- You can only draw on blank cards. You can't change a card that has already been completed unless the card, or another card, tells you that you can.
- Once there are no cards left in the draw pile, the game pauses for a few minutes while everyone finishes making any blank cards they are still holding in their hands. This prevents people from holding onto a blank card until the very end and making it at the last minute to win them the game. Of course, you can still hold onto a pre-drawn card that will win you the game at the last minute, but you'd be surprised how often that doesn't end up working out.
- The game continues until no one can play any more cards. If you are out of cards, or all of the cards that remain in your hand are unplayable (for example, if the card explicitly says, "you may not play this card"), you must pass, and the play will continue until everyone passes.
- The winner is the person with the most points at the end of the game.
- After you are done playing, sort the cards into piles according to who drew them. In order to make this step of the process easier, we ask everyone to put their initials on the cards they made. Everyone takes home their own cards. This serves two useful purposes: First, it allows the game to spread exponentially like that monster dough stuff, because everyone now has their own reserve deck to play with. Second, the next time I play, I understand all of the cards in my deck, because I made them. It's really annoying to have a question about how to interpret a card in an unexpected situation when the original card-maker is not there to clarify his or her intent.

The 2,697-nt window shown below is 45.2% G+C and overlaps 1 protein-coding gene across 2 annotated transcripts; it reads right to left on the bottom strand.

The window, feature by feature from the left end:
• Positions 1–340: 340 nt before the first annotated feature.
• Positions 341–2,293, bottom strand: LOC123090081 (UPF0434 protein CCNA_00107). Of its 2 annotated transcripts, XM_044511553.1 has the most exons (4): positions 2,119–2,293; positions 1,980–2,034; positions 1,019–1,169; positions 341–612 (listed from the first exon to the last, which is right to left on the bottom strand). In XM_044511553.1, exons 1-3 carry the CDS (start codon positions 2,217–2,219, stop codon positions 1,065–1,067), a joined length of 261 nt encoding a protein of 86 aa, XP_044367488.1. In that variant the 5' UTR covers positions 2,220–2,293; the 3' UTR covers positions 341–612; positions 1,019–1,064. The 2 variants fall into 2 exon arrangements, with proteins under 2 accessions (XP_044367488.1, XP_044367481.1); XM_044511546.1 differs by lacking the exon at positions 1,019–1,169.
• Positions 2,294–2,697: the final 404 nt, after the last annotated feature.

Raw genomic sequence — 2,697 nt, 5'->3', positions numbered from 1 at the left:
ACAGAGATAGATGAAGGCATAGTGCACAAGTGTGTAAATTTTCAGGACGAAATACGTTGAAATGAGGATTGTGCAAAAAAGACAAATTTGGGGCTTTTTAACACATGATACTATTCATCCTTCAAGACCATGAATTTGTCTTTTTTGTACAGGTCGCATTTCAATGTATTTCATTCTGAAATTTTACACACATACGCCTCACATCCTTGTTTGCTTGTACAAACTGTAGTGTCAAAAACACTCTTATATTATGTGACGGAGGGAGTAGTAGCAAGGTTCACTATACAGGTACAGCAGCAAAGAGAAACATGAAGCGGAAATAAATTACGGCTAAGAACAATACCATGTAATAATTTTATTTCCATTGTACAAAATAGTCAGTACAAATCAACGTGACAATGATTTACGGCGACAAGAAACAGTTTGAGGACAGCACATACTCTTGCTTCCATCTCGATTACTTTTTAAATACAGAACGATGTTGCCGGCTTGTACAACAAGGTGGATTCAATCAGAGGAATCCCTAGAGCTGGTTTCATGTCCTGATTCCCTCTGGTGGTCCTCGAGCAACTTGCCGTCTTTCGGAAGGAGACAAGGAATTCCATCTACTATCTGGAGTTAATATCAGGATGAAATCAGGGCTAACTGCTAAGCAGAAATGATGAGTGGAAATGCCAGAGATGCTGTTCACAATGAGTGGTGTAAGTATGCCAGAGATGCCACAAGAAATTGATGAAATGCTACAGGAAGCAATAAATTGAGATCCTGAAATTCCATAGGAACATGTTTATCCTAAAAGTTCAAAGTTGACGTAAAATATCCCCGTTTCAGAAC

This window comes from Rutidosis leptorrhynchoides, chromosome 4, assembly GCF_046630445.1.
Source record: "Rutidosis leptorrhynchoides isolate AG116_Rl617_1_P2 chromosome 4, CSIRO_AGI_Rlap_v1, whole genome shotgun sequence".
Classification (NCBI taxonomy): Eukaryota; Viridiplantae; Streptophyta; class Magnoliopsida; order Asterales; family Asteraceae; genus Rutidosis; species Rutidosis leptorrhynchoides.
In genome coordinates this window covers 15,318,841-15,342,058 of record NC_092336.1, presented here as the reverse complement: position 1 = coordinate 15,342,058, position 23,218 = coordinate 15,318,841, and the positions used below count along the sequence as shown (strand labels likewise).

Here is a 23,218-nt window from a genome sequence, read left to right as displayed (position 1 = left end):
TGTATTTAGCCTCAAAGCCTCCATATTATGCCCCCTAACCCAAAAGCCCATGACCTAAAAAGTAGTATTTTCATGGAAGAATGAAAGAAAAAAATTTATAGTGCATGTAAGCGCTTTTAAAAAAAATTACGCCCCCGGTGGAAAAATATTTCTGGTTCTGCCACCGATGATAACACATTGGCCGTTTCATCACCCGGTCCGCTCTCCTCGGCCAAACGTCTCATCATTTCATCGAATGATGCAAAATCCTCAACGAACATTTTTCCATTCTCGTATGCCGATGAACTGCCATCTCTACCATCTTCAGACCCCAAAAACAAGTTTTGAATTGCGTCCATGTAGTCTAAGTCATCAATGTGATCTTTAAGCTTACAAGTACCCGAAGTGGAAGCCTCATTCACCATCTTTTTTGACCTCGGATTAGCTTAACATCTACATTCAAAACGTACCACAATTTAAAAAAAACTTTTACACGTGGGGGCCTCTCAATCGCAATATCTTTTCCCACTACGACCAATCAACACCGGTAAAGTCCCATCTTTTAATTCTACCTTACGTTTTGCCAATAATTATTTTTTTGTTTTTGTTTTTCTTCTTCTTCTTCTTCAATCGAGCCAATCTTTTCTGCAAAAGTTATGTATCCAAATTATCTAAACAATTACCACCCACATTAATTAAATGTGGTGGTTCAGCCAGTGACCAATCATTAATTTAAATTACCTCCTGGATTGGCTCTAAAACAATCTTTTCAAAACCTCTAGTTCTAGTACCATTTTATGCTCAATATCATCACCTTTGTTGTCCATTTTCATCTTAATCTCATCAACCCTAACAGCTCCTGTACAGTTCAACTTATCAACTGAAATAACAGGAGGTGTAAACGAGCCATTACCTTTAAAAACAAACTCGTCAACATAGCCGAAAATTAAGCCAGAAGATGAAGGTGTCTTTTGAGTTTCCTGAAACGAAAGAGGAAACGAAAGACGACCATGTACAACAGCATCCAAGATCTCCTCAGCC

- Keep your cards as a reserve deck for the next time you play. Some people sort through and only keep the best ones, discarding the others, but I keep them all. My reserve deck is huge, and some of the cards are meaningless without the cards they were originally designed to counteract, but that's half the fun of the reserve deck to me. It's like a journal of past games.
Some Sample Cards:
The other half of the fun of the reserve deck is showing off the cards you've made in the past. It also helps new players to get a feel for what sorts of cards they can make, which is why I have new players choose their X number of cards from my reserve deck before they have to create X of their own cards out of thin air. So, without further ado, here are a few of the cards I have kicking around in my reserve deck:
Basic points card with a bit of a twist
More fun with points
Pointless, silly card
Situation-specific card from law school (and yes, I made the scorekeeper keep track of stress points, sleep points, and brain cells separately on the score card)
A fun one that just keeps coming back around
This one prompted the "Say 'pig' or lose 10,000 points" card
I still don't understand how this card has yet to get folded up
The best card my husband ever made
My personal favourite